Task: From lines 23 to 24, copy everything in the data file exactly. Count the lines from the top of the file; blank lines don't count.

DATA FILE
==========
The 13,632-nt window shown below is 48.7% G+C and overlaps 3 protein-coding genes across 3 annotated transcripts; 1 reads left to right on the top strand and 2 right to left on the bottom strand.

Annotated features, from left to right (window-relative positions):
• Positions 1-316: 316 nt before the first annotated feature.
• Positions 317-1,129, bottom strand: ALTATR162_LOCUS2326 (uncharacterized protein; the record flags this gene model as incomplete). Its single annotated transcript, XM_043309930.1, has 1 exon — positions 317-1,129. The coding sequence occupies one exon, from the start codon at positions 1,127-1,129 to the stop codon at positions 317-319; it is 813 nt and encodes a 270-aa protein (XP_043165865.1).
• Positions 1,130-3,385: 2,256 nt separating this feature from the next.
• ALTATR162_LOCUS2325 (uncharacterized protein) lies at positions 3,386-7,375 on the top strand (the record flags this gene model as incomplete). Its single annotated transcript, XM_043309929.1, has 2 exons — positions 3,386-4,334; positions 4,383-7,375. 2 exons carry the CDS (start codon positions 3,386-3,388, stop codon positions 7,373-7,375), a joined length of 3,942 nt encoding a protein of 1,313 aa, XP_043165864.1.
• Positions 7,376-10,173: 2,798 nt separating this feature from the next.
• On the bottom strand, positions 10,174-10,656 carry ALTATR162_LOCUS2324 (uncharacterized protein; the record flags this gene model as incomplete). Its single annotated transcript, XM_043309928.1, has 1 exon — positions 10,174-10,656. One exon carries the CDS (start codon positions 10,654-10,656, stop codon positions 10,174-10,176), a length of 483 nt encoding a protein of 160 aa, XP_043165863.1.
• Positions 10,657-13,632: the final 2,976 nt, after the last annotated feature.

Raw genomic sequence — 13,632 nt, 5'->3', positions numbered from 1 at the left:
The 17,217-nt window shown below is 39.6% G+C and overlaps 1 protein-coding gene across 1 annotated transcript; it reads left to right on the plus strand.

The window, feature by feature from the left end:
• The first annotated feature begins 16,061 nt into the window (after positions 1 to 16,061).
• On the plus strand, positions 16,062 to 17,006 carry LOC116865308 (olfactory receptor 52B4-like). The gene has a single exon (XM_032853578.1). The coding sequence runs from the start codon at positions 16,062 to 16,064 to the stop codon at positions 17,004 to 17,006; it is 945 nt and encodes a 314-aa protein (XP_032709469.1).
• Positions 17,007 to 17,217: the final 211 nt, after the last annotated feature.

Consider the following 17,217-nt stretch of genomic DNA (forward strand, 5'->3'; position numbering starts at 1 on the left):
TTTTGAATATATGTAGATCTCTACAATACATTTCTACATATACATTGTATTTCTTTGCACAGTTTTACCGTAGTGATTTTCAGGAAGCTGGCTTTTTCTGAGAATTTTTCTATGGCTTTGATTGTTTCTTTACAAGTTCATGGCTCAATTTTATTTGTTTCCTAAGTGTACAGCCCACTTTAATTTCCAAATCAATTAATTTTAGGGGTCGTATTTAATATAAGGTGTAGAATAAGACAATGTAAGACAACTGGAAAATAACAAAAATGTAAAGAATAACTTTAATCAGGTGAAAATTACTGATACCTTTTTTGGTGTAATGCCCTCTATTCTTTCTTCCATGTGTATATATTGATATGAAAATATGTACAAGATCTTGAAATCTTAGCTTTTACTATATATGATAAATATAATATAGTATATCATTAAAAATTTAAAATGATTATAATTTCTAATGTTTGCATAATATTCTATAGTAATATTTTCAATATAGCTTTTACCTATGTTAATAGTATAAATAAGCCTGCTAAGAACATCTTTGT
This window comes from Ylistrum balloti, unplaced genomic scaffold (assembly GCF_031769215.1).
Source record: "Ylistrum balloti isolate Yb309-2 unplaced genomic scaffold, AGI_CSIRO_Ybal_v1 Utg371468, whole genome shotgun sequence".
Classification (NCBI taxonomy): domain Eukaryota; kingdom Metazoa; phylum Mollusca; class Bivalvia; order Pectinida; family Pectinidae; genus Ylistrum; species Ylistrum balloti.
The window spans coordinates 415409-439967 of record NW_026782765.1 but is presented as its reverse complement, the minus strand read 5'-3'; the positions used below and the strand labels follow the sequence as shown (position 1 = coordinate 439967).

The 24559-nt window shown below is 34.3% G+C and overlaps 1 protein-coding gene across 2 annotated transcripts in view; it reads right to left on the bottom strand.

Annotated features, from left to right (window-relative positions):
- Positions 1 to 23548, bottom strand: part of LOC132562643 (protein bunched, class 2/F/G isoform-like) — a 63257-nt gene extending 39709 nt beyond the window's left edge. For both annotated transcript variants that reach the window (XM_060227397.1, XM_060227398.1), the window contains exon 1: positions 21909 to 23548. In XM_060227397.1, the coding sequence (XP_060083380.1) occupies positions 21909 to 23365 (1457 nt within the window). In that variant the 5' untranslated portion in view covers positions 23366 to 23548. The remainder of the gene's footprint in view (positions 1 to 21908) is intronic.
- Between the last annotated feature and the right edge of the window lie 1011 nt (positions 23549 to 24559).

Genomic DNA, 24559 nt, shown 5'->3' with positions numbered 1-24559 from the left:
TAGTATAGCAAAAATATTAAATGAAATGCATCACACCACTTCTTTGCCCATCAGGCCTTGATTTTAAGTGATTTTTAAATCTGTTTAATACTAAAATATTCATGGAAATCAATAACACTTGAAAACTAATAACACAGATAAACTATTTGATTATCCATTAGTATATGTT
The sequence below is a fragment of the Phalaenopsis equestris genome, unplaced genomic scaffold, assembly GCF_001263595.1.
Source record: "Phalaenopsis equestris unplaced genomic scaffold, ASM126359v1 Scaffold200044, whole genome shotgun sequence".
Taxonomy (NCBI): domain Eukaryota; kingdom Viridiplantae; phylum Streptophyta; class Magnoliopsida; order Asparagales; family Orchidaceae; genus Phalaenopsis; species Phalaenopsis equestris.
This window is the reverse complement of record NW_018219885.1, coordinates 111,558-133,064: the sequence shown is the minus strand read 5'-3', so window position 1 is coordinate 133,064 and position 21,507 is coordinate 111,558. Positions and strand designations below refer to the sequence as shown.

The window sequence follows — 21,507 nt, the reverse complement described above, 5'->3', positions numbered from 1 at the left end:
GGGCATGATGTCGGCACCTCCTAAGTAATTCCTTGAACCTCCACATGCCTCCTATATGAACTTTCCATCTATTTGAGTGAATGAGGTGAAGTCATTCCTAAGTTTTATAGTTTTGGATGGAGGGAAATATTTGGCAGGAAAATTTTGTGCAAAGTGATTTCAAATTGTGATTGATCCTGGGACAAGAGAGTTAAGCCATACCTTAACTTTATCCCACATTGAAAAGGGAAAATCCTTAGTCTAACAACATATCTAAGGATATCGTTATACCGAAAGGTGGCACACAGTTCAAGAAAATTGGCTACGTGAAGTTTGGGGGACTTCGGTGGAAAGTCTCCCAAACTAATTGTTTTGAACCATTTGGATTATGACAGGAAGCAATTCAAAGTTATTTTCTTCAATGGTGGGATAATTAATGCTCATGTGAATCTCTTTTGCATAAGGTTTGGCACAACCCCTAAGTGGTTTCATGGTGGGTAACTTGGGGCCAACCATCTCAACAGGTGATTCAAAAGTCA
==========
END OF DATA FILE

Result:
Annotated features, from left to right (window-relative positions):
- Positions 1 to 23548, bottom strand: part of LOC132562643 (protein bunched, class 2/F/G isoform-like) — a 63257-nt gene extending 39709 nt beyond the window's left edge. For both annotated transcript variants that reach the window (XM_060227397.1, XM_060227398.1), the window contains exon 1: positions 21909 to 23548. In XM_060227397.1, the coding sequence (XP_060083380.1) occupies positions 21909 to 23365 (1457 nt within the window). In that variant the 5' untranslated portion in view covers positions 23366 to 23548. The remainder of the gene's footprint in view (positions 1 to 21908) is intronic.